Meanwhile Boris is doing his best to distract us and Kit Malthouse has gone mercifully quiet.

But with the news still clogged up somewhere under Tower Bridge, politicians in Kent and Essex have been desperately trying to raise the Thames Barrier in advance.

Kent County Council yesterday held an emergency meeting on the crisis, after which its Leader Paul Carter told the BBC:

"I'm not best pleased. I said this morning that all administrations have big ideas, and I think this is a big bad idea. It's a totally unsuitable place for an airport. When you think about the winter weather we have in the Thames Estuary - lots of mist and fog." 

Meanwhile over the water in Essex, Southend Council Leader Nigel Holdcroft told the Echo:

"I personally think it is really a non-starter simply because of the massive costs involved."

Not to be outdone Boris Johnson's spokesman also graced them with a quote:

"The mayor wants to undertake a study to establish the feasibility of the idea once and for all and is examining the best way to take the study forward.”

Oh well I guess we're stuck with that study now. I wonder how long it will take for them to find out 'once and for all' that it's never going to happen.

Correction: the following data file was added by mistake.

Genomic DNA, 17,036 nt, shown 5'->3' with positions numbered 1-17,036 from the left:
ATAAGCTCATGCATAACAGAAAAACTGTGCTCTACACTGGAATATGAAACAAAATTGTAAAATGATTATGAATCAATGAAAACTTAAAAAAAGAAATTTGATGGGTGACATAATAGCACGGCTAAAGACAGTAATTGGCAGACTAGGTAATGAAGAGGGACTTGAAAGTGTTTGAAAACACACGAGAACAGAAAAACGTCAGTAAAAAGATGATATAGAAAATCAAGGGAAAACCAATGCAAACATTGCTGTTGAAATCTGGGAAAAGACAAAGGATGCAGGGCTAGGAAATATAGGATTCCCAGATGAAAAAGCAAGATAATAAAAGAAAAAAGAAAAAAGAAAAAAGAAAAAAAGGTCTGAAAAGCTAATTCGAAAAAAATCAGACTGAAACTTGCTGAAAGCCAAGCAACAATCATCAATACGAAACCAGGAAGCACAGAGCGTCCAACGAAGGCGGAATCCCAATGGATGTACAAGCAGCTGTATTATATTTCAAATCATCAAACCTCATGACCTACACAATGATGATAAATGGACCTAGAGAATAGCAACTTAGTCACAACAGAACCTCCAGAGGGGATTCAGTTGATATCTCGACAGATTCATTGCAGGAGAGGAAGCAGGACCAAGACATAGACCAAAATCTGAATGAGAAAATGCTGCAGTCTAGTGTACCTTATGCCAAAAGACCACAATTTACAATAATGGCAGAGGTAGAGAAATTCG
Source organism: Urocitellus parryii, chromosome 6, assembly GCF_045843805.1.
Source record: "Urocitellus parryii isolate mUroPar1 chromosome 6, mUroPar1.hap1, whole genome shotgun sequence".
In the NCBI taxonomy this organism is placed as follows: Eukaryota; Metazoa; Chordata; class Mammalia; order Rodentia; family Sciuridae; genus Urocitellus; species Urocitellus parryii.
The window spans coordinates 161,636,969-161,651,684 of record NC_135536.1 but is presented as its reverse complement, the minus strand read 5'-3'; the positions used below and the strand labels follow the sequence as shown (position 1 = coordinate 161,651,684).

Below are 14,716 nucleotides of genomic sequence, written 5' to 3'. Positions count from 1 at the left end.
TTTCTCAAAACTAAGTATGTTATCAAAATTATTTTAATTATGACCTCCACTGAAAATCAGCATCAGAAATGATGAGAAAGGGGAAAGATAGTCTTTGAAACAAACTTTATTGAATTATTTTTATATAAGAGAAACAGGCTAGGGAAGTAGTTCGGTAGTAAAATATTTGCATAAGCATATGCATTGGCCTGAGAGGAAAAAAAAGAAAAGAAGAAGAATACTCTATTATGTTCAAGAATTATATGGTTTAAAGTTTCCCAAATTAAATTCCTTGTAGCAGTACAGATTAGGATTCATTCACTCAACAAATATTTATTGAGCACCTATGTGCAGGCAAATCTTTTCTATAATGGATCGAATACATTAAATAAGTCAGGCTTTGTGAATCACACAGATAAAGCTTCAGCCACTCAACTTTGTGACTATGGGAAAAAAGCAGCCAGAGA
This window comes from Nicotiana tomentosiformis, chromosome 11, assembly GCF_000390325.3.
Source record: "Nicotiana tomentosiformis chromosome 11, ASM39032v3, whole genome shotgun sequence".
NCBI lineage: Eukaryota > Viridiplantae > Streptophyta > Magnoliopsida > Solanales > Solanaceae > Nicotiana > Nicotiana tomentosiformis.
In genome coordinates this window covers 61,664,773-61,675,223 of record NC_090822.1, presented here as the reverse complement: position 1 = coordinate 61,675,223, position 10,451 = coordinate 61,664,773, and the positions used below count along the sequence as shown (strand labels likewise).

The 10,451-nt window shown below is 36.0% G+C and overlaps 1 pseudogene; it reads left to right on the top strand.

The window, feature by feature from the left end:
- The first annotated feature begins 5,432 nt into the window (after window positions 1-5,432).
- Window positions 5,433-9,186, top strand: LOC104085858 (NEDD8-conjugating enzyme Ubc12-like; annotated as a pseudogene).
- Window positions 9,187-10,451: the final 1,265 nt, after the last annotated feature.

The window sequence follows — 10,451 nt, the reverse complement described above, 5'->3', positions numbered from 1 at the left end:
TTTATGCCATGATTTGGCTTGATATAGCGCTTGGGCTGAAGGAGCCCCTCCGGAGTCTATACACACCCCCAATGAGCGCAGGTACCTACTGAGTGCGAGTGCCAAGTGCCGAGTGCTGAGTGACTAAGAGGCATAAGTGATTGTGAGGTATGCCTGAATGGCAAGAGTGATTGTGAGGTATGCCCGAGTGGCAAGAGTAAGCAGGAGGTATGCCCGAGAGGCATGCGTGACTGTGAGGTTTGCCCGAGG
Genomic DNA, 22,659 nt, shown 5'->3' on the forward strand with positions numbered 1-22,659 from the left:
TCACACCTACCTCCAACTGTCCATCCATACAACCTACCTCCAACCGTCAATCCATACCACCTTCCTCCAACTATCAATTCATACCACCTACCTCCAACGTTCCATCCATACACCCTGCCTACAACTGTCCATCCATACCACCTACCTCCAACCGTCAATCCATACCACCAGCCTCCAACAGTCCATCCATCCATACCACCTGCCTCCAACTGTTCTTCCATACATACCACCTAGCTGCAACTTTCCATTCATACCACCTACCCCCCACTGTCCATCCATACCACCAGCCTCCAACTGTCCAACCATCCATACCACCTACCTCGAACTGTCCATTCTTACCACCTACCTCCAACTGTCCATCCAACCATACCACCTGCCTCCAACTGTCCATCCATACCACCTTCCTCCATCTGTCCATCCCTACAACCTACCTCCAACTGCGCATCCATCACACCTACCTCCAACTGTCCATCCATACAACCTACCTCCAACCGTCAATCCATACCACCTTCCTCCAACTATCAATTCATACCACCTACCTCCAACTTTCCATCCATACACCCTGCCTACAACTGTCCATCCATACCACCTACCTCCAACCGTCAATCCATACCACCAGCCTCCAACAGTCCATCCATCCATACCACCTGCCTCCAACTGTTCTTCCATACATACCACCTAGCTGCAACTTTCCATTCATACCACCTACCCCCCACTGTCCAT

Monday, 22 September 2008

Boris paddles away from Malthouse International

Boris Johnson paddled away from his plan to move Heathrow to the Thames Estuary this evening, saying that any new airport would only come 'in addition' to those that already exist.

The Mayor also told the BBC that he was examining a range of solutions and that 'Boris Island' was just one option under consideration.

He suggested that he was now considering expanding existing airports instead. 

In fact after twenty four hours of ridicule and disbelief, the Mayor appears to have gone cold on Malthouse's dream and looks set to make yet another mid-air u-turn.


During the election campaign Boris told supporters that he would neither back expansion of City Airport nor the construction of a new airport in the Thames Gateway.

But after u-turning on both of these pledges, he now looks set to u-turn once again, and this time with decreasingly amusing results.

Boris Johnson to overhaul eighth floor of City Hall

As Boris and Kit return from their ill-fated intervention into the geopolitics of Kent, political life back in City Hall is being quietly overhauled.

Starting from today, the Mayors' office will be completely restructured with 36 posts deleted and thirteen new posts created.

A leaked document drawn up by the Interim Head of Paid Service Jeff Jacobs suggests that the restructuring will save £835,000 a year.